The Oral History of Hollywood named Bong Joon-Ho as one hip movie director-actually one of the hippest; and noted that fans who are cool saw Bong’s films when they first were aired in theaters. Writer Adam Nayman has proposed that Bong could be the next Spielberg; aligning his opinion with that of Quentin Tarantino.
The thing is, Bong’s films are intelligent, thought provoking and often controversial. They are also particularly well-crafted. It’s helpful to know that Bong’s Korean nickname sounds like “detail”. He is a student of film, and a film fan, and his eye for detail has been honed by watching some of the finest films made. He is an intellectual, with a keen awareness of people, behaviors, and society. He has used these personal attributes to create films which are famous for their compelling subject matter, dark humor, and sudden reversals of focus and tone.
Bong has numerous awards and films to his credits. His film, The Host, brought his work international recognition, and increased attention to the Korean movie industry. Mother and Snowpiercer brought him numerous awards, financial success, international acclaim and his reputation for brilliant, exciting, thrillers and science fiction films.
Bong’s personality encompasses many things, but his intellect prompts his quirky sense of humor and pointedly defined observations of human nature as seen through the lens of dark circumstances and science fiction possibilities. He’s a man who has not forgotten who Peter Pan is, and is keenly aware of where great stories might take people:
He found the idea for Snowpiercer in his favorite comic book shop.
It was a French graphic novel in 2005 in a bookstore in South Korea. He felt it was lucky for him that South Korea was the only country where the book was published outside of France. He is a big comic book fan, so he found it on one of his regular visits to his favorite comic book shop. He says that he read the book entirely while standing in the shop. As he was walking out of the store, he said to himself that he must make the book into a film. He was intrigued with the idea that the characters were the last to survive on Earth, and that they were traveling according to class on a train. He says he loves trains, too.
He didn’t know that he already had $80 million in the bank when he arrived in Los Angeles on a worldwide publicity tour.
He didn’t know that his box office for Snowpiercer had done so well until his interview. He had already toured through Korea, France, Japan, Hong Kong, Germany, many European countries, and mainland China. He was soon to head through the rest of the United States; listing Austin, New York, San Francisco and more. Los Angeles was the last stop. He doesn’t mind the touring, but the extensive schedule can be tiring. He simply said that his world tours are a bit of a headache.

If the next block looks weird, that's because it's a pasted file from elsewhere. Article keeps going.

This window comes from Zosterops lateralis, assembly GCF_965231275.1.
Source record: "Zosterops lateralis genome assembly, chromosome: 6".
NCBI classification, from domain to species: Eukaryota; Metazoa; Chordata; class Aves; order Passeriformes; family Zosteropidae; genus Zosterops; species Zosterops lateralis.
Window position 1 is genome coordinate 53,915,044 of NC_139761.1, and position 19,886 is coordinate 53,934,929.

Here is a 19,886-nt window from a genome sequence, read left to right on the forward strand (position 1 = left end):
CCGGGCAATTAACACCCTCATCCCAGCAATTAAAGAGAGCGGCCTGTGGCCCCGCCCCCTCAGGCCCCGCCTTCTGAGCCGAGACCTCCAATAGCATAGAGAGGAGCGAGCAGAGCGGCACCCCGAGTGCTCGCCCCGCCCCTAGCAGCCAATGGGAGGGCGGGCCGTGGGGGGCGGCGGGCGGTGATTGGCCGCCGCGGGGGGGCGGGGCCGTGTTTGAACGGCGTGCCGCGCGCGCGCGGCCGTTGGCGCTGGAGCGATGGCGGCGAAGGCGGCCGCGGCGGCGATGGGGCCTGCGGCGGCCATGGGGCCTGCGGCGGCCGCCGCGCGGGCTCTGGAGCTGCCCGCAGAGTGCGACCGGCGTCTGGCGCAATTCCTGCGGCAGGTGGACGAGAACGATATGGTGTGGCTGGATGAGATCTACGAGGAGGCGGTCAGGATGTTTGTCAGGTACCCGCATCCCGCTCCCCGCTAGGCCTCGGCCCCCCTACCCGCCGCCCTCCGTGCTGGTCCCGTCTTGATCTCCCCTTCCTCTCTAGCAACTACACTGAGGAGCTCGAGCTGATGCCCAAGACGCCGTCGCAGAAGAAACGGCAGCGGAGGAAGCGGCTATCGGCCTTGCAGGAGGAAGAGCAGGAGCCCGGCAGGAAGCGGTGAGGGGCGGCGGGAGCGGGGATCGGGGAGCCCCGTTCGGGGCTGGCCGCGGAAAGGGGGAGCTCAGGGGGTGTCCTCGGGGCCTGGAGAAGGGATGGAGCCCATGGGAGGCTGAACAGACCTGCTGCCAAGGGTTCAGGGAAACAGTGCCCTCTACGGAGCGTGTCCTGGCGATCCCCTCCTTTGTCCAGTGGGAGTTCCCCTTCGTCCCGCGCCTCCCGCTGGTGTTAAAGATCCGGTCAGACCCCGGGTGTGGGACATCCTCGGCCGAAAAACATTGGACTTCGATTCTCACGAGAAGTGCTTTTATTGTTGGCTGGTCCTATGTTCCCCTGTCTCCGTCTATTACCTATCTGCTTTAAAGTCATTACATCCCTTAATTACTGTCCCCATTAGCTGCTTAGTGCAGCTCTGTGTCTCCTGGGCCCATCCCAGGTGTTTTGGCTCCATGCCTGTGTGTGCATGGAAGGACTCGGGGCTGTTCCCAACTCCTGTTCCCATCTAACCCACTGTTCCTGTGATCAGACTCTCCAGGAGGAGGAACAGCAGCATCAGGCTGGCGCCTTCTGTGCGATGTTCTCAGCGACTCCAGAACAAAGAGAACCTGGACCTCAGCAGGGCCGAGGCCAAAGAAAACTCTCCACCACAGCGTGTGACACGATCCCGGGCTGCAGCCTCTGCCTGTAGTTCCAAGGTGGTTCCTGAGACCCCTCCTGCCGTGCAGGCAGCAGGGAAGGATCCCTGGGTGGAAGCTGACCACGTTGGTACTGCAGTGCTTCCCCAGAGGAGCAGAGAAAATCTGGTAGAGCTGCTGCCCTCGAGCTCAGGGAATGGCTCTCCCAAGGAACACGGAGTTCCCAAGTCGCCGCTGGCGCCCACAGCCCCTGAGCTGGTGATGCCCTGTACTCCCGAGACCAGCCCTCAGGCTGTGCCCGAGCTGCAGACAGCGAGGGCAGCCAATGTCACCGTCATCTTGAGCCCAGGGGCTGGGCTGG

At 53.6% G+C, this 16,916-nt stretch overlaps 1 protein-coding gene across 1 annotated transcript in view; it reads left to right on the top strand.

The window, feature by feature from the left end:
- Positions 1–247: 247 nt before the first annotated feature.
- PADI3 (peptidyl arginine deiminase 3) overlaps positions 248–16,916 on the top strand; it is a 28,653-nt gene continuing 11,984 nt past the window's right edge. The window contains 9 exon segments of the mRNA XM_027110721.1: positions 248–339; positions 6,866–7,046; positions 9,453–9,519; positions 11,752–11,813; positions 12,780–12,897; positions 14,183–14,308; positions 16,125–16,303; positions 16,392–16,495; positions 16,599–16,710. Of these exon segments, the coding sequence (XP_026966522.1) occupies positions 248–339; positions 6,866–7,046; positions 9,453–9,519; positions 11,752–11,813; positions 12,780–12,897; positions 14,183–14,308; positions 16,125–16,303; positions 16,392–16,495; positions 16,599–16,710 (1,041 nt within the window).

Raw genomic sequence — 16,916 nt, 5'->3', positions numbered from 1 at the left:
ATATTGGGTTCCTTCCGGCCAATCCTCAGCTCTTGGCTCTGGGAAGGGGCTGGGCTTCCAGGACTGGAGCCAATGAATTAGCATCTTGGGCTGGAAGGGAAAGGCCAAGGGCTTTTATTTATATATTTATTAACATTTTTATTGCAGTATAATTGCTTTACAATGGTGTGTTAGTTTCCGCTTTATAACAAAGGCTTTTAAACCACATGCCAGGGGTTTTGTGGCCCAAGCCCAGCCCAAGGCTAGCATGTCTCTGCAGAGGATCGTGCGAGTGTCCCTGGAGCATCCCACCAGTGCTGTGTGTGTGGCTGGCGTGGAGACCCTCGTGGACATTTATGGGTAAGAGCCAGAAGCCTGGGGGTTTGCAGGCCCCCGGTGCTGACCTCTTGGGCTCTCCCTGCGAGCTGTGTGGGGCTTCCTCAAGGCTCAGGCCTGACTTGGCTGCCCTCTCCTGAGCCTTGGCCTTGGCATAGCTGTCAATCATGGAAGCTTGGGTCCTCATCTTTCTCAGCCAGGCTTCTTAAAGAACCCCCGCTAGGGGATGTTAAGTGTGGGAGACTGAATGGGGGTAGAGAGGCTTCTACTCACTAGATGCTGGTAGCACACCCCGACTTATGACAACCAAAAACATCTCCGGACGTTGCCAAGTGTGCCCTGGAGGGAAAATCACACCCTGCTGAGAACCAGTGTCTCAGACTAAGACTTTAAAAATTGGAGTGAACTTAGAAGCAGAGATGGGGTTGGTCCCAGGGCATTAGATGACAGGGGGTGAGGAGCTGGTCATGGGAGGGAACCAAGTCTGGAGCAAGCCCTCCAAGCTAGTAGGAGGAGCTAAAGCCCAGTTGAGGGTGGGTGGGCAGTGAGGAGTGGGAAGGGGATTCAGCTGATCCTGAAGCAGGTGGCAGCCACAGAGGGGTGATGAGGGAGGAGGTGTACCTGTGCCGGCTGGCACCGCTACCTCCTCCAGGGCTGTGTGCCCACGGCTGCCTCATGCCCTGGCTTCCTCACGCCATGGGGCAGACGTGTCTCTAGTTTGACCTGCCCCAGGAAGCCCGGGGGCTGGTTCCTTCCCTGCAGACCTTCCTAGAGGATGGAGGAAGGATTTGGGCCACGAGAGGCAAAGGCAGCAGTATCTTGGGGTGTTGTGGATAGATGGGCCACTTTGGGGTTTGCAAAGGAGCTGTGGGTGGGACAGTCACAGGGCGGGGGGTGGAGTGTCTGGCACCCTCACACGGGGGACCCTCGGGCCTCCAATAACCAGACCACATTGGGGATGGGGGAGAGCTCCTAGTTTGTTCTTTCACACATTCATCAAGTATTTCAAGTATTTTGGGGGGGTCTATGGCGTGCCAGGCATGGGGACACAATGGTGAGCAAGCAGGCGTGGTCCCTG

Criterion asked him to name 10 of his favorite films.
He said it “was torture” to limit himself, because he considers himself to be insatiable when it comes to collecting films. He finally wrote a wish list of 10 Criterion Blu-rays, with commentary, which he would enjoy owning:
- The 400 Blows by FranÃ§ois Truffaut
- Fanny and Alexander -The Theatrical Version by Ingmar Bergman
- The Ballad of Narayama by Keisuke Kinoshita
- Things to Come by William Cameron Menzies
- Lola Montes by Max Ophuls
- Nashville by Robert Altman
- Life is Sweet by Mike Leigh
- The Man Who Fell to Earth by Nicolas Roeg
- Rushmore by Wes Anderson
- Being John Malkovich by Spike Jonze
He picked out some of his favorite films from the Criterion offices on his way out:
- Throne of Blood is his favorite of Kurasowa Shakespeare adaptations.
- Natassja Kinski’s film based on Thomas Hardy’s Tess.-Black Orpheus; he saw as a youngster on Korean TV and it made a big impression on him.
(His favorite, Henri-Georges Clouzot’s masterpiece, but he put it back because he already has it.)
- Oshima Nagis, controversial Japanese master- a compilation of his 1960s films.-His favorite Guillermo del Toro Spanish language film; while mentioning that Pan’s Labyryinth is beautiful too.
- Medium Cool: he used to have the DVD, but one of his friends swiped it.
- Repo Man by Alex Cox
He says he is a crazy collector of Blue Ray and DVD. He particularly loves science fiction. He loves his home HD projector and theater speakers. He often gets calls from his neighbors, due to the noise he makes while watching his favorites.
He thinks it’s fun to bury his comments about politics and society “here and there” in his films.
He favored the left-wing, New Progressive Party. The political party merged with the Socialist Party, became defunct in 2012, and became unregistered based on Korean law until 2016. When asked about his politics buried in his films, he mentioned including brief scenes about both Korean and American societies. His main interest, however, is always focused on the central story of his films.
He said the most important scenes in his film Mother were of her face.
He’s interested in the hidden side of people, and says he tends to observe people to see their expressiveness. Exploring duality in people allowed him to show the things which shaped the main character’s personalities. He said it’s the main reason why the film has so many close shots of her face. As he worked with his actors on the film, he tried to discover ambiguous expressions which he could explore in both mother and son, as they struggled with the inevitable sexual tensions inherent in the film. He wanted to have his actors portray characteristics which were not used in their previous roles. Ultimately, he enjoys exploring what actors and actresses can do when challenged to portray completely different roles than they usually do.